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They're Building Their Own Meat Packing Plant
Faced with skyrocketing meat processing costs and butchers who sometimes do poor quality work, Walter Jeffries decided he couldn't afford not to build an on-farm packing house for his pigs. He already had a string of restaurants, grocery stores and other customers who wanted his pork. The only problem he had once he made the decision was he couldn't get financing to have the facility built.

"I knew I could build and equip a processing facility for about $150,000," says Jeffries. "It would pay for itself in under five years based on what we would save on custom processing."

Payback was based on eliminating average costs above and beyond processing of $114 per pig - costs associated with mistakes and poor quality processing and handling by custom slaughterhouses. On-farm slaughter would also eliminate about 37,000 miles transporting pigs off the farm and bringing pork back. Hired processing costs Jeffries $47 for every $100 earned by the farm. Doing the work themselves turns that cost into profit.

"If we do our own processing, we can more than double our net income without raising our prices or getting bigger," he says.

Unfortunately he quickly found out that positive income projections weren't enough. Banks didn't want to deal with an on-farm project, much less a slaughter facility. They especially didn't want to finance something not built by a high-priced construction company. The only answer was for the family to finance it themselves. So they did.

"We have spent about $26,000 of our own money bootstrapping the project from the base foundation on up," says Jeffries. "In addition, we have received loans from another local farmer, an excavator, a lumberyard and electric supply company for $22,000 in the form of cash, services and extended payment terms on supplies. All were appreciated and needed."

Over the past 6 mos. Jeffries, his wife, two teenage sons and a younger daughter built a 1,300 sq. ft. slaughterhouse. All engineering, concrete, plumbing and electrical work were done by the family. About the only thing they didn't do themselves was to install a bigger transformer. They also had to hire a septic system designer.

While the work started in July 2009, preparation started five years earlier as Jeffries began gathering information. When he learned in April 2008 that one, if not two, of the processors he took pigs to was going to quit, plans moved into high gear. It took 9 mos. to get the training needed to write a food safety plan. At the same time, he, his wife and oldest son apprenticed to a local butcher and began taking commercial meat cutting classes. Jeffries also began meeting with USDA and Vermont meat inspectors and anyone else whose approval he would need. He fine-tuned plans with their input and completed all the regulatory permitting required.

Along the way he learned a lot, including the importance of not breaking new ground. By building on the foundation of a 20-year old barn, he was able to move faster, such as getting zoning permission. He also found that inspectors appreciate being asked for input before work is done and credits state and federal meat inspectors with improving his plans.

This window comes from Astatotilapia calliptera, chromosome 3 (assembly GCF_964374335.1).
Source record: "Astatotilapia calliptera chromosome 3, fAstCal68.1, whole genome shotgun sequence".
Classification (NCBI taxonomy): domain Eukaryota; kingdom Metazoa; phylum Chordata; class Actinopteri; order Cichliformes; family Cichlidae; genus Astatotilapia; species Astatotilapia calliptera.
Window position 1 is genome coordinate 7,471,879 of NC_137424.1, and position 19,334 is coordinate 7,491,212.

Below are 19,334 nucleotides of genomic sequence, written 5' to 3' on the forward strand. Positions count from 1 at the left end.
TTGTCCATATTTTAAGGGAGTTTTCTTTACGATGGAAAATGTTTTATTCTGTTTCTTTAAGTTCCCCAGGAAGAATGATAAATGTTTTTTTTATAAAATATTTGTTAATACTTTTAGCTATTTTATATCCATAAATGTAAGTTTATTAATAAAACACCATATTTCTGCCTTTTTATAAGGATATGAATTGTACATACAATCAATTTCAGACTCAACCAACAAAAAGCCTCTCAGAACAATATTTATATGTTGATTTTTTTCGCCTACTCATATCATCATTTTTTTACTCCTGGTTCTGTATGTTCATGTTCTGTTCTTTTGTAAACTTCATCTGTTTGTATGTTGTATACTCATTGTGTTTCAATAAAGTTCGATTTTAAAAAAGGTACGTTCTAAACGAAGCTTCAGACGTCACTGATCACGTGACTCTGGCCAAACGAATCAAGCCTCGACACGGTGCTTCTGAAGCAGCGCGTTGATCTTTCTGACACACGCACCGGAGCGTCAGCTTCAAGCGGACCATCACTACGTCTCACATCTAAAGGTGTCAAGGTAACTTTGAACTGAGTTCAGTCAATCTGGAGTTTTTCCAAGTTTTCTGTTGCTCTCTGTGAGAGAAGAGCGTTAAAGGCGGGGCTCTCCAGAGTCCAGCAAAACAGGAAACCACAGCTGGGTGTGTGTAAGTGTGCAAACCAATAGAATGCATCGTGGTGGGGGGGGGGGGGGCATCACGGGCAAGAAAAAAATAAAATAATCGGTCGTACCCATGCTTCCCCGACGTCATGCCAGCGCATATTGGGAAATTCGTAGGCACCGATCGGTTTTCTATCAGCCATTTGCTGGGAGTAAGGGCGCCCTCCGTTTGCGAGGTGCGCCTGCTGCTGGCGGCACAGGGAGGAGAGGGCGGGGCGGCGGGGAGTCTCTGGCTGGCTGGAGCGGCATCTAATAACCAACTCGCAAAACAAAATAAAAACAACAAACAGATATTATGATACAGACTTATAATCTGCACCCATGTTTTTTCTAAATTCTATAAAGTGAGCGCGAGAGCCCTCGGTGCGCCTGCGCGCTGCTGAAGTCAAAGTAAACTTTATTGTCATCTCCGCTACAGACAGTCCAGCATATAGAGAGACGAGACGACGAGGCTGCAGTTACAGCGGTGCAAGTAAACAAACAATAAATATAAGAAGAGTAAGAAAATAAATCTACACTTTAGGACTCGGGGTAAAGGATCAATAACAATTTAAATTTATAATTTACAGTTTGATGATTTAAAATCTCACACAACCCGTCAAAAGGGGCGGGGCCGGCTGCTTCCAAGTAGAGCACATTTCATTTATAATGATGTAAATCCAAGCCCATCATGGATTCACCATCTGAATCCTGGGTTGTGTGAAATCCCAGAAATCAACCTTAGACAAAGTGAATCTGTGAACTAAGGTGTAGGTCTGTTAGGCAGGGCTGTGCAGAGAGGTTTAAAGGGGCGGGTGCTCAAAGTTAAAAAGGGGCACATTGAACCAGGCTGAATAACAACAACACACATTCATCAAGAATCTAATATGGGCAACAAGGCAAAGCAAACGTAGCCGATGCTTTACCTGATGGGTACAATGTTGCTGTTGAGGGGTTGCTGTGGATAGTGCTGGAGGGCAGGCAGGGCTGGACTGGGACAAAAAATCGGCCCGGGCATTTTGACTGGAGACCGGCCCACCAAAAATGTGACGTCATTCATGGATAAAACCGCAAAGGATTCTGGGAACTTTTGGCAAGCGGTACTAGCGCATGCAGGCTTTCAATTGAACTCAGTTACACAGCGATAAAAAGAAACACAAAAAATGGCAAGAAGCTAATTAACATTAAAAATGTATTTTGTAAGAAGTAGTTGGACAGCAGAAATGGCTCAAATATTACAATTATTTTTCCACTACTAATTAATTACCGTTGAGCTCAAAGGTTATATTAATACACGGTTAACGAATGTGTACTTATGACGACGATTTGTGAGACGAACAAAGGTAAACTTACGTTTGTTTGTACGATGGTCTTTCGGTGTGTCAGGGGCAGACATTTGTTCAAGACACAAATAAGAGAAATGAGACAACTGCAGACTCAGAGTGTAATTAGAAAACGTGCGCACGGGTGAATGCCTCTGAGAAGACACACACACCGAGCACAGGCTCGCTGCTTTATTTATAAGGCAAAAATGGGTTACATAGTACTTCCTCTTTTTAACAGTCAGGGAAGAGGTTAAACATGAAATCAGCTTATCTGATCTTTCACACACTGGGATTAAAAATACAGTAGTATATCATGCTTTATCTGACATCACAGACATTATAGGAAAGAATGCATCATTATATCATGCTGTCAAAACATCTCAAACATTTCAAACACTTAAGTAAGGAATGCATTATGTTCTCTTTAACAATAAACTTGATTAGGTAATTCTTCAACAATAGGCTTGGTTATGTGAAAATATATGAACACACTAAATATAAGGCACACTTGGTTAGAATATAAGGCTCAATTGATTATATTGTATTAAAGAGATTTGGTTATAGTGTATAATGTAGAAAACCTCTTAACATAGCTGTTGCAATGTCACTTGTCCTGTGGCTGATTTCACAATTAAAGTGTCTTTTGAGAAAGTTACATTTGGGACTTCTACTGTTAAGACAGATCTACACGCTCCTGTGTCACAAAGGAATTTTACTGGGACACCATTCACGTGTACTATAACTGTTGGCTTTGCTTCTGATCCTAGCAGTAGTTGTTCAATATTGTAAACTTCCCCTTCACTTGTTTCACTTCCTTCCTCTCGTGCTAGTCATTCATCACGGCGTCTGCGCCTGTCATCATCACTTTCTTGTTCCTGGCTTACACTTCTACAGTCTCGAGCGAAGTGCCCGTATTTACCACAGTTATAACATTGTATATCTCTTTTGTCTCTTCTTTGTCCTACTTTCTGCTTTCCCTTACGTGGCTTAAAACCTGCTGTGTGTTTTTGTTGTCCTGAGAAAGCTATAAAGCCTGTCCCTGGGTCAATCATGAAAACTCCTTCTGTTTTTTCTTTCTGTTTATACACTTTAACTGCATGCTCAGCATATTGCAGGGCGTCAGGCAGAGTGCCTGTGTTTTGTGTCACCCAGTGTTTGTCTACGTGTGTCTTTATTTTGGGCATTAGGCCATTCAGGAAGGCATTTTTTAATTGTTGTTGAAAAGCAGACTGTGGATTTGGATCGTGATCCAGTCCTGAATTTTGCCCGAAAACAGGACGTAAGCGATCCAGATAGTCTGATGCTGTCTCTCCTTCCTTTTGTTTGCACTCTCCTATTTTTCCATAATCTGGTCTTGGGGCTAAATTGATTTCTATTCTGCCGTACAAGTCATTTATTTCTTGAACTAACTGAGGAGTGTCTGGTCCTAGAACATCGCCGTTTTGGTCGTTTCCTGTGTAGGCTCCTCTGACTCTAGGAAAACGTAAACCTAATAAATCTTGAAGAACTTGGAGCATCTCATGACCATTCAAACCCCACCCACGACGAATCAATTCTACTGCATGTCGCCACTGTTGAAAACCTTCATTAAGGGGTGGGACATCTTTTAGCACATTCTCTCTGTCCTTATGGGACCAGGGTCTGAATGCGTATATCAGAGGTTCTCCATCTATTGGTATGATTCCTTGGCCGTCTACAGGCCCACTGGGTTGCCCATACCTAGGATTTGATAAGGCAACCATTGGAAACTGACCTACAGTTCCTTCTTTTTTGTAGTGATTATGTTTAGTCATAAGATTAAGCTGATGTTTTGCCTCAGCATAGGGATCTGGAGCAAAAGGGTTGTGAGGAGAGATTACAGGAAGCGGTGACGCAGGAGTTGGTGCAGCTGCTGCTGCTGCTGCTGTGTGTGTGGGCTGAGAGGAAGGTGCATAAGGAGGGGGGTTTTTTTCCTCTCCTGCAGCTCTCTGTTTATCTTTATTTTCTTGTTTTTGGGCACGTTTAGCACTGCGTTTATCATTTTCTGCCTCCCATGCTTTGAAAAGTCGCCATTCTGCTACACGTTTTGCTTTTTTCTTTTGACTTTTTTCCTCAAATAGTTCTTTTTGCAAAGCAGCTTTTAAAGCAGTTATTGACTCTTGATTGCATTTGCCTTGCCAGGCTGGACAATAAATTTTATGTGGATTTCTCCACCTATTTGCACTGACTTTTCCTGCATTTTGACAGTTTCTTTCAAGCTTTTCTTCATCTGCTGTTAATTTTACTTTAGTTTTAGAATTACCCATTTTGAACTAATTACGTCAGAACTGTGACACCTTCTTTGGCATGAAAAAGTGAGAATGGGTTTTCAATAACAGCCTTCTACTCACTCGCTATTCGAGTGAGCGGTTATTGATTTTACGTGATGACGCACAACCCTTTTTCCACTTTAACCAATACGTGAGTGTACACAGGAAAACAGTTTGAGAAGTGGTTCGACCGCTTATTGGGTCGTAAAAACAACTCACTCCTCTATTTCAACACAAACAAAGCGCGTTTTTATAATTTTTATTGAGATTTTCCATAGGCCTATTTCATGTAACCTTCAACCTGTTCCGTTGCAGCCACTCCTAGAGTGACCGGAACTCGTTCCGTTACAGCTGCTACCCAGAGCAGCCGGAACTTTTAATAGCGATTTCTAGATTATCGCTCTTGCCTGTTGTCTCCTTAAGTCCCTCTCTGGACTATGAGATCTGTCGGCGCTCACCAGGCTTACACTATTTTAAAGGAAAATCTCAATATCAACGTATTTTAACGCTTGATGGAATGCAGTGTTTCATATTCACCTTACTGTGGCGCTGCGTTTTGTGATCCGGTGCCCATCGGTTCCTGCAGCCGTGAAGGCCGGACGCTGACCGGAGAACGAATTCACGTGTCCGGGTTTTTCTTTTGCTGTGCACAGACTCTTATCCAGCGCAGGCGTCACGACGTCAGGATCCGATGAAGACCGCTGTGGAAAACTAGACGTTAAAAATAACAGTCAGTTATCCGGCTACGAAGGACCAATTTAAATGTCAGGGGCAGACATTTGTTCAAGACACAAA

"They pointed out little things, like where a sink should go, to improve my work flow," says Jeffries.

He broke the building plan up into lots of little rooms with dedicated purposes. The inspectors liked that as it makes it easier to inspect. It also made it easier for Jeffries to get his plans approved.

Plans were scaled down from older USDA plans. As it is, the new facility is built to handle up to 20 animals a day. However, Jeffries plans to do about 10 a week.

Throughout the building process, Jeffries has recycled whatever materials he could. He has also learned a great deal about cooling.

"Our goal was to stop the movement of energy across barriers," explains Jeffries. "We did that by building a large thermal mass in the concrete walls and floors to store energy with a lot of insulation to slow movement."

Jeffries built forms for the poured concrete with sheets of foam insulation that adhere to the poured concrete with sheets of foam insulation that adhere to the poured concrete. The design of the building ensures that when energy (heat or cold) does escape an area, it continues to provide benefits. For example, heat from the rooftop compressor will be channeled to rooms that would otherwise have to be heated.

The meat cutting and cooling areas, with their own poured concrete and insulation walls, are essentially a box within a box. Within that area, poured concrete freezer walls form a third box within a box. It's designed to stay at a constant 40 degrees F below zero. Cold that escapes through the floor slab under the freezer is carried by in-floor tubing to help cool surrounding areas like the processing room and the kitchen. If a door is opened in the freezer, the escaping cold air moves into the cooler, then the brine cooler and finally to the kitchen.

The septic system only handles wastes from bathrooms and the kitchen. All slaughter wastes are composted on the farm and will eventually be spread on the fields, saving waste management costs and reducing the size of the septic system that would have been needed.

When FARM SHOW spoke with Jeffries in early December, work was nearly finished. He estimated he still needed about $65,000 to get the plant equipped and running on a bare bones level.

Jeffries has kept an ongoing record of work and resources posted on his website and blog. It's full of information that would be of use to anyone considering the same type of project.

Contact: FARM SHOW Followup, Sugar Mountain Farm, LLC, 252 Riddle Pond Road, West Topsham, Vt. 05086 (ph 802 439-6462; walterj@sugarmtnfarm.com; www.sugarmtnfarm.com).

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2010 - Volume #34, Issue #1